Many IgAD patients are asymptomatic (ie, "normal" blood donors) and are identified by finding a laboratory abnormality, without any apparent associated clinical disease. Some patients with IgAD may have the following associated conditions: (1) deficits in one or more immunoglobulin G (IgG) subclasses (this accounts for 20-30% of IgA-deficient patients, many of whom may have total IgG levels within the normal range) or (2) a deficient antibody response to pneumococcal immunization (specific polysaccharide antibody deficiency [SPAD]).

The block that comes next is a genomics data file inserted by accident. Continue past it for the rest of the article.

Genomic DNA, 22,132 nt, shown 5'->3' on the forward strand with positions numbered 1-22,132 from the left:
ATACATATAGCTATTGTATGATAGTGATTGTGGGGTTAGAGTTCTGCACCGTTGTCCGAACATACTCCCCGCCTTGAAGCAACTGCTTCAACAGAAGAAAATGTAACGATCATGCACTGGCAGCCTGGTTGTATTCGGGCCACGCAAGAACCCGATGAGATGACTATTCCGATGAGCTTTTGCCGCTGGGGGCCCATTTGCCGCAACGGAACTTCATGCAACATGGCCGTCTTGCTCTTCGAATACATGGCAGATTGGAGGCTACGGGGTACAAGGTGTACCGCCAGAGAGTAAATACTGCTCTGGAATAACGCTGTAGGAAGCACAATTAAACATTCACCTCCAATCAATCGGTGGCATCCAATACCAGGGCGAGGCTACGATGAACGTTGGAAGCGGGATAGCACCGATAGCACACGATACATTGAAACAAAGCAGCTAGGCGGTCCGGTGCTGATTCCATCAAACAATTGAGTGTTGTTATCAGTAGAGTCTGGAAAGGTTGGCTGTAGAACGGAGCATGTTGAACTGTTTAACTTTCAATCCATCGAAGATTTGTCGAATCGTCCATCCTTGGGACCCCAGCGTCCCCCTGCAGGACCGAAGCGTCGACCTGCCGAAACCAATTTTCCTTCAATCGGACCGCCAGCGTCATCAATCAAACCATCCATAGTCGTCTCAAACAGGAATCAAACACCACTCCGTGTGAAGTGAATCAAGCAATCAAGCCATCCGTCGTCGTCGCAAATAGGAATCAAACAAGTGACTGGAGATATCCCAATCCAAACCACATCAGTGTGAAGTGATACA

Some patients with IgAD later develop CVID, and family members of patients with CVID may have only selective IgAD. Characterization of the receptor for the transmembrane activator and calcium-modulator and cyclophilin ligand interactor (TACI), encoded by the gene TNFRSF13B ( tumor necrosis factor receptor superfamily member 13B), suggests that people with the C104, A181E, and ins204A variants may be at risk for IgAD that progresses to CVID.[9]

Primary IgAD is permanent, and below-normal levels have been noted to remain static and persist after 20 years of observation.[10] A recent report documents a rare case of reversion.[11]

Environmental factors such as drugs or infections can cause IgAD, but this form is reversible in more than half the cases (see Causes).